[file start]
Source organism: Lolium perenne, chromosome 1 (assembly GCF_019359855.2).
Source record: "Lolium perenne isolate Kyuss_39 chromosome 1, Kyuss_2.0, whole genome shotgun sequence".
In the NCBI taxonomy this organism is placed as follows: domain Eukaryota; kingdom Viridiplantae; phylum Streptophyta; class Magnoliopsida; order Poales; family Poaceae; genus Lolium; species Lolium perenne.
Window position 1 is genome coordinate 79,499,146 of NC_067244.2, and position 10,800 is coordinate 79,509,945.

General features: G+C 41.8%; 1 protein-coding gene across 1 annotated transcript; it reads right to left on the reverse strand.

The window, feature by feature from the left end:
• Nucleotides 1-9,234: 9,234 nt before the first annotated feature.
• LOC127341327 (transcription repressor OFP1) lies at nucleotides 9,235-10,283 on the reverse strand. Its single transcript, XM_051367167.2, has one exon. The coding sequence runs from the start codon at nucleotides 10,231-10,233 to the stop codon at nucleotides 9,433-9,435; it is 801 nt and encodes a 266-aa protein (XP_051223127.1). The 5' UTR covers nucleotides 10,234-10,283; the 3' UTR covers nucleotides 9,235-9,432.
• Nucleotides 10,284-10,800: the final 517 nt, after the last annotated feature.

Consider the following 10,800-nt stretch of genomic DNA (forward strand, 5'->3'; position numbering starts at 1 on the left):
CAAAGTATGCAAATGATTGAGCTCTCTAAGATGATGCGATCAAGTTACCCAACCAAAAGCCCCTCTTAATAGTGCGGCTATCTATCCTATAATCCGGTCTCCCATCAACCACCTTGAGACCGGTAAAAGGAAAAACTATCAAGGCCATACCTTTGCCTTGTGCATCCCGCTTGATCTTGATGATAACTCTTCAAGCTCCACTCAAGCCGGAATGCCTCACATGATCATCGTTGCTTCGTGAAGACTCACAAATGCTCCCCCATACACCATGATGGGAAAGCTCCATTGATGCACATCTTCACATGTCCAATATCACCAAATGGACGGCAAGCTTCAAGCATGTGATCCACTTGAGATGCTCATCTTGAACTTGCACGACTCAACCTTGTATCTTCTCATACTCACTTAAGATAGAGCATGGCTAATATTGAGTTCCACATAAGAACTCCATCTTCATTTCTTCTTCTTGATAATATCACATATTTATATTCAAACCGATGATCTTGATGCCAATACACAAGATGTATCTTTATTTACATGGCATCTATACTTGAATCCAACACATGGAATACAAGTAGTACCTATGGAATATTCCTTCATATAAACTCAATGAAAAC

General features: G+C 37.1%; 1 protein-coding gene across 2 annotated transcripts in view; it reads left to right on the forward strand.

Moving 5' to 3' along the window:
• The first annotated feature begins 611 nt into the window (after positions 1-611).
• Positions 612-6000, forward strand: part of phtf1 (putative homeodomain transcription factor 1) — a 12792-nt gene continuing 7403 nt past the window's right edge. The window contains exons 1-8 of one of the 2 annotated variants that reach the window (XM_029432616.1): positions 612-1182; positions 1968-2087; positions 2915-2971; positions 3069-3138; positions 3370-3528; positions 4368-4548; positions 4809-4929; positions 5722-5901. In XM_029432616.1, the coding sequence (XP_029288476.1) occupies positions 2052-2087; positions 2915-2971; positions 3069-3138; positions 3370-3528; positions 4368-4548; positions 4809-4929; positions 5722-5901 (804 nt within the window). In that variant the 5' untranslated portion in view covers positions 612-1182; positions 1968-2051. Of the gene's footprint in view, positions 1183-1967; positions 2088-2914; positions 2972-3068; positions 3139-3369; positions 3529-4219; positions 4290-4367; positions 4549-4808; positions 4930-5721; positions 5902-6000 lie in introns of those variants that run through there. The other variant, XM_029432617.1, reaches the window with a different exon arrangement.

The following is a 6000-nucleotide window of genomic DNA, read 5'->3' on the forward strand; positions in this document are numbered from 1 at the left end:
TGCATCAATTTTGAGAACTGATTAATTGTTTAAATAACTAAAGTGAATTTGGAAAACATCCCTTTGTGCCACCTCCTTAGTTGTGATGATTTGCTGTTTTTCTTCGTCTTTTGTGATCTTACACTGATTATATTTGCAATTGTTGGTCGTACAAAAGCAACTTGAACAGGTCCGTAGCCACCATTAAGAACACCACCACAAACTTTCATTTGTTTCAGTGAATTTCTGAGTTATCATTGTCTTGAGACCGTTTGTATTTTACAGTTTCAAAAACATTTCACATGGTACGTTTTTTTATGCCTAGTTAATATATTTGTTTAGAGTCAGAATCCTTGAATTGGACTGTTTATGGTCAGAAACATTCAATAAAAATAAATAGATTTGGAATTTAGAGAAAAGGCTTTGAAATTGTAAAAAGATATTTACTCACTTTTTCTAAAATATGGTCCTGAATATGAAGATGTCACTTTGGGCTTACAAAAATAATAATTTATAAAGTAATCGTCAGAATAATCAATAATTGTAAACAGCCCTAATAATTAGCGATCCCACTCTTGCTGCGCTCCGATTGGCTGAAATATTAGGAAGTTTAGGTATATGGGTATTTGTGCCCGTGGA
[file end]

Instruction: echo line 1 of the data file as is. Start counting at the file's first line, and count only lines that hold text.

Source organism: Lolium perenne, chromosome 1 (assembly GCF_019359855.2).